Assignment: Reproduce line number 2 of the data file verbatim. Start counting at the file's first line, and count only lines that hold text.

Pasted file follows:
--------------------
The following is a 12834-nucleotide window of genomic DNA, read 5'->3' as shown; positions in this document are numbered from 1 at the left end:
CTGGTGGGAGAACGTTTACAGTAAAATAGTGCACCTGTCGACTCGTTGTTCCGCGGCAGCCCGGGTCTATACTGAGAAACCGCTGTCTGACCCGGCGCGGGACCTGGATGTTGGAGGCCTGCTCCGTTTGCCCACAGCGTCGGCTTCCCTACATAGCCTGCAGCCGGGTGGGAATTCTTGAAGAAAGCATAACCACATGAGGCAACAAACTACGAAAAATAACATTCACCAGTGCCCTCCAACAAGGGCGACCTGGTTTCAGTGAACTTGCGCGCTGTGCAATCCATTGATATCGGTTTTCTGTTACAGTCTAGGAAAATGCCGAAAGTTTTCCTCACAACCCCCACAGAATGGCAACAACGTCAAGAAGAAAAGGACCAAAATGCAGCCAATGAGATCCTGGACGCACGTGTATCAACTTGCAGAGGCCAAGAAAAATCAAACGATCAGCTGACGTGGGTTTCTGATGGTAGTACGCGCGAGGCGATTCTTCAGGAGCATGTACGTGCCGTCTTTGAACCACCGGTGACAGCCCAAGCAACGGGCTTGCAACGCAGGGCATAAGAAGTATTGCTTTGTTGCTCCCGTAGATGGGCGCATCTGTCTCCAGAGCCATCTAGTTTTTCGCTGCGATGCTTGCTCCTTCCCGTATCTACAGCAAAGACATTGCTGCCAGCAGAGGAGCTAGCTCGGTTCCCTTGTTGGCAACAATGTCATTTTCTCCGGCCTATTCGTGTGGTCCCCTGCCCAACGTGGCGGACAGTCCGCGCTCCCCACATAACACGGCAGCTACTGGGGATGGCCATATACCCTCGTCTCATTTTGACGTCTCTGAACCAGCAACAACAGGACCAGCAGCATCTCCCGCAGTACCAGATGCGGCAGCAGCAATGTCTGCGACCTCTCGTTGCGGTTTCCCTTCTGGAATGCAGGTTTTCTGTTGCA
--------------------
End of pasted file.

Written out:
CTGGTGGGAGAACGTTTACAGTAAAATAGTGCACCTGTCGACTCGTTGTTCCGCGGCAGCCCGGGTCTATACTGAGAAACCGCTGTCTGACCCGGCGCGGGACCTGGATGTTGGAGGCCTGCTCCGTTTGCCCACAGCGTCGGCTTCCCTACATAGCCTGCAGCCGGGTGGGAATTCTTGAAGAAAGCATAACCACATGAGGCAACAAACTACGAAAAATAACATTCACCAGTGCCCTCCAACAAGGGCGACCTGGTTTCAGTGAACTTGCGCGCTGTGCAATCCATTGATATCGGTTTTCTGTTACAGTCTAGGAAAATGCCGAAAGTTTTCCTCACAACCCCCACAGAATGGCAACAACGTCAAGAAGAAAAGGACCAAAATGCAGCCAATGAGATCCTGGACGCACGTGTATCAACTTGCAGAGGCCAAGAAAAATCAAACGATCAGCTGACGTGGGTTTCTGATGGTAGTACGCGCGAGGCGATTCTTCAGGAGCATGTACGTGCCGTCTTTGAACCACCGGTGACAGCCCAAGCAACGGGCTTGCAACGCAGGGCATAAGAAGTATTGCTTTGTTGCTCCCGTAGATGGGCGCATCTGTCTCCAGAGCCATCTAGTTTTTCGCTGCGATGCTTGCTCCTTCCCGTATCTACAGCAAAGACATTGCTGCCAGCAGAGGAGCTAGCTCGGTTCCCTTGTTGGCAACAATGTCATTTTCTCCGGCCTATTCGTGTGGTCCCCTGCCCAACGTGGCGGACAGTCCGCGCTCCCCACATAACACGGCAGCTACTGGGGATGGCCATATACCCTCGTCTCATTTTGACGTCTCTGAACCAGCAACAACAGGACCAGCAGCATCTCCCGCAGTACCAGATGCGGCAGCAGCAATGTCTGCGACCTCTCGTTGCGGTTTCCCTTCTGGAATGCAGGTTTTCTGTTGCA